When in Rome...
Renting and Riding: Rome, Italy
Editor's note: the following is not intended as a serious travel or motorcycle training guide, so if you follow our advice and hurt yourself it is your own fault. You have been warned.
Ah, Rome. The Eternal City is full of romance, history and plenty of traffic, so if you're a motorcyclist, you might think it would make a lot of sense to see the city by scooter or motorcycle, avoiding legendary Roman traffic jams as well as maybe fulfilling some kind of Gregory Peck/Audrey Hepburn fantasy.
But where do you rent a scooter? Do you need to get an Italian license? How much will it cost? Is it dangerous? Do I need to speak Italian?
Relax; MO sent your trusty Senior Editor to Italy this summer to answer just these questions, taking a generous tax write-off to sweeten the deal. But before I went, I did a little research on our good friend Mr. Internet to see if I could glean some useful data. Is the Information Superhighway good for anything besides porn? And do I care?
A quick Google search of "Scooter Rental Rome" gives you a litany of choices, and most of them have prices and descriptions of their services on their websites. Having a scooter shop operator speak English is a plus, unless you speak Italian (note: learning Italian will save you a tremendous amount of trouble. I know it's not practical to learn a new language just for a short vacation, but you've been warned. In fact, you might want to even apply for Italian citizenship.), and it's easy to figure out who speaks English, as they have a web site in English.
I decided to go with Bici & Baci, a small rental shop near Rome's massive central train station. Owner Claudio Sarra not only speaks English that is far superior to my Italian (actually, there is a trained gorilla named "Guiseppe" in the Naples zoo that speaks better Italian than I do), he also answered the phone when I called him. This attention to detail and superior customer service made his shop an easy choice, so I made the reservations weeks before my trip.
Apparently there is something called an "International Driver's License", and it's very easy to get one. It's basically just a card that has a translation of your entire driver license's information on it in several languages, and not an official government document. I didn't bother getting one, and it was never an issue in Italy, although other countries might not be so laissez-faire . I hear the Germans tend to get pretty worked up over proper documentation.
Although Rome is a beautiful city drenched in history, culture, art and wonderful food, it is also hot and incredibly crowded in the summer. The Wife and I arrived late in June, when temperatures were over 100 degrees with high humidity, and the crowds and pollution were Pink Floyd-concert thick. It was so mobbed with tourists that some areas of the ancient city looked like refugee camps for people with cameras. Next time, we'll go in the winter or spring, or just kill ourselves in the train station rest room.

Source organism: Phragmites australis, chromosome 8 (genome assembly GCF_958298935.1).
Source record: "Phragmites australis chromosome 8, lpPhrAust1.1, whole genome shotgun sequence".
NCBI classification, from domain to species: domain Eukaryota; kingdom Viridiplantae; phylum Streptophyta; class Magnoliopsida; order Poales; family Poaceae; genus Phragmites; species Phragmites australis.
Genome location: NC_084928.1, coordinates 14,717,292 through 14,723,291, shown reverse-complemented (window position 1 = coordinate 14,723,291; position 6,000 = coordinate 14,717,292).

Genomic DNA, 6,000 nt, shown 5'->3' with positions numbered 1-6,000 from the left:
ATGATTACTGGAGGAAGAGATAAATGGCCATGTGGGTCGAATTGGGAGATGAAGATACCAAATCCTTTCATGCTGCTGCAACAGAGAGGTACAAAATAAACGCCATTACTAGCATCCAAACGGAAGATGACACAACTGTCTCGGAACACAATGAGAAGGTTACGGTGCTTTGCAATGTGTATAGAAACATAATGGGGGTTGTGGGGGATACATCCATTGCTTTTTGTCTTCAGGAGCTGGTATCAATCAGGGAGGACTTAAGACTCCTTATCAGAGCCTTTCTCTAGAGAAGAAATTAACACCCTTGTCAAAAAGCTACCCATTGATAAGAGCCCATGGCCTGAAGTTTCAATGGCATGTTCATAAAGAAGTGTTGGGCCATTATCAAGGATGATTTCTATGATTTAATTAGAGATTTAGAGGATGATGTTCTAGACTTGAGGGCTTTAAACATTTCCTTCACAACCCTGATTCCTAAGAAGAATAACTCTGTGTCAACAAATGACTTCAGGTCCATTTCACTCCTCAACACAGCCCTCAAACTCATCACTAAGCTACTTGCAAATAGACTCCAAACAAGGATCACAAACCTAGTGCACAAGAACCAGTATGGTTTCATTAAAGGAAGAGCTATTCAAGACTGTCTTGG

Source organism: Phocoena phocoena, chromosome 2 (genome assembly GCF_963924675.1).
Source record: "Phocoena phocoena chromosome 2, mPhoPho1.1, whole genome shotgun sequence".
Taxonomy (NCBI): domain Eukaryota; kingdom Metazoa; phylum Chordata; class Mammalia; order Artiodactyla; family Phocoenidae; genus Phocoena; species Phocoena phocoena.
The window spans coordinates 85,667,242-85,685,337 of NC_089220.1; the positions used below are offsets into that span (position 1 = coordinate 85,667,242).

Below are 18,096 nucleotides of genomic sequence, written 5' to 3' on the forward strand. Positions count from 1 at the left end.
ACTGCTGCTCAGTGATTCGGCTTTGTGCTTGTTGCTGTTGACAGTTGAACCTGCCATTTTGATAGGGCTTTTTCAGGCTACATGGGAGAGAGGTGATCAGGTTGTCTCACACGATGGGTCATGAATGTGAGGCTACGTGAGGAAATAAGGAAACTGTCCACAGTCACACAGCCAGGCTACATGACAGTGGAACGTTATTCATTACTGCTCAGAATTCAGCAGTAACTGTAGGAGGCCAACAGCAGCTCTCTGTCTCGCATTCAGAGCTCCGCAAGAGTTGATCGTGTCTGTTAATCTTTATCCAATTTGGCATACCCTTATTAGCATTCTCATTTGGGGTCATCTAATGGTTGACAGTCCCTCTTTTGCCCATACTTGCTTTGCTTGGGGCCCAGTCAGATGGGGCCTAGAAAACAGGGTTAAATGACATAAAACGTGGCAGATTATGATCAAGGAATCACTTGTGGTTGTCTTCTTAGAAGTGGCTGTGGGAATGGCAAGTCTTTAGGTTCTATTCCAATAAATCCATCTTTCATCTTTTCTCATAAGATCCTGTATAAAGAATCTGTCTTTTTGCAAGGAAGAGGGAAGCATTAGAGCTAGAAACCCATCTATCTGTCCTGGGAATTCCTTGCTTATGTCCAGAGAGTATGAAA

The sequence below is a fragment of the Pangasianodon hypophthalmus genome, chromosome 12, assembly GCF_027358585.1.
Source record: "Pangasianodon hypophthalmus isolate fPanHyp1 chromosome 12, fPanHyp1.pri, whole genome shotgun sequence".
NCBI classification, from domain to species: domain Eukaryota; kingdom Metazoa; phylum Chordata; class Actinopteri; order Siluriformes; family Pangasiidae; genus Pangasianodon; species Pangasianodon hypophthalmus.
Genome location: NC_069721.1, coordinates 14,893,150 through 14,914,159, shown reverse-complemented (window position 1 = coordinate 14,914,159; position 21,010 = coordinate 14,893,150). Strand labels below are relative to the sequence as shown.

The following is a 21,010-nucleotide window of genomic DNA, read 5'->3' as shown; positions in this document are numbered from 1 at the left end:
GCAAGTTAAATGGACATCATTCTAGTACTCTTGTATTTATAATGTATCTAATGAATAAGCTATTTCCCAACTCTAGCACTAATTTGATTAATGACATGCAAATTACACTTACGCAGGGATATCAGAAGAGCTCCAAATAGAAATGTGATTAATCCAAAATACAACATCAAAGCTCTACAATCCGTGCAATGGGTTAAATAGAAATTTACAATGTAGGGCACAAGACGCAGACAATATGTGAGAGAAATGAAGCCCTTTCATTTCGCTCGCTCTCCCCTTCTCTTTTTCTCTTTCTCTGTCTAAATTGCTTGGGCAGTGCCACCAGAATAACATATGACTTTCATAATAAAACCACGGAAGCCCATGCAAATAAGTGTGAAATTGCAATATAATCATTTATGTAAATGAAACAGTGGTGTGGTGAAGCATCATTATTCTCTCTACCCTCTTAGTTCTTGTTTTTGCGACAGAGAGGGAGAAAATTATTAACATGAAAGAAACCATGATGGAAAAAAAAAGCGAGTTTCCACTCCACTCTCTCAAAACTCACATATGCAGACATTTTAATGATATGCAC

We navigated the surprisingly good (and unofficially free) Roman bus system (the subway is good too, but it mostly connects the business center of the city to the outlying suburbs) to the train station and found Claudio's tiny shop, which is located on a confusing side street that somehow manages to be one way in both directions (this is something you will understand only once you have been to Rome). It's crammed with scooters of all descriptions, along with tchotchkes, books and other scooter memorabilia.
That didn't keep them from outfitting us in matching helmets and getting us out on the street in a very short time. The mount was a Kymco Movie 125, although I had fantasies of getting a buzzy little high-performance two-stroker to zip around on. No dice: according to Claudio, the days of the two-stroke small-displacement scooter is quickly coming to an end in Rome, and the four-stroke 50 and 100cc scooters are too underpowered to carry passengers safely on the ancient, yet mean streets.
The Movie 125 is a very functional, solid scooter that isn't available in the USA. It uses an air-cooled 125cc four-stroke single to chug around town, providing ample power to get two adults through traffic and up the fabled seven hills of Rome. Top speed is probably around 50 mph, although this particular machine seemed happiest cruising around 30 or 40 mph. Comfort two-up was passable, and storage space was good; in addition to an underseat compartment big enough for one of our helmets, there was a locking storage box on the back to hold another one.
As versatile as this bike was, for two large adults I'd have preferred a bigger bike with better suspension. Rome has bumpy pavement, potholes big enough to roast a suckling pig in, and its cobblestones look picturesque, but will have you begging for mercy if you attack them at high speeds on a small-wheeled, overloaded scooter. A machine with bigger wheels, like the Kymco People or Piaggio Beverly (which Claudio also stocks), would be a better choice if your companion won't pilot two wheels of their own.
So we saddle up, strap on our open-face helmets (Claudio doesn't have any full-face helmets, so bring your own if you desire more protection or comfort than the inexpensive helmets he provides) and head down the alleyway to find our first stop, the Piaggio dealer on the north end of town where I need to pick up a Vespa test bike for another story. We make a left, a right, go down a block, make another right, and then it's a left, and then we can't go the direction we wanted to because of the bus lane, and then it's a one way the wrong direction, and then we go left, and then right, and then we're back at the giant hideous monument to King Emmanuelle for the third time in ten minutes.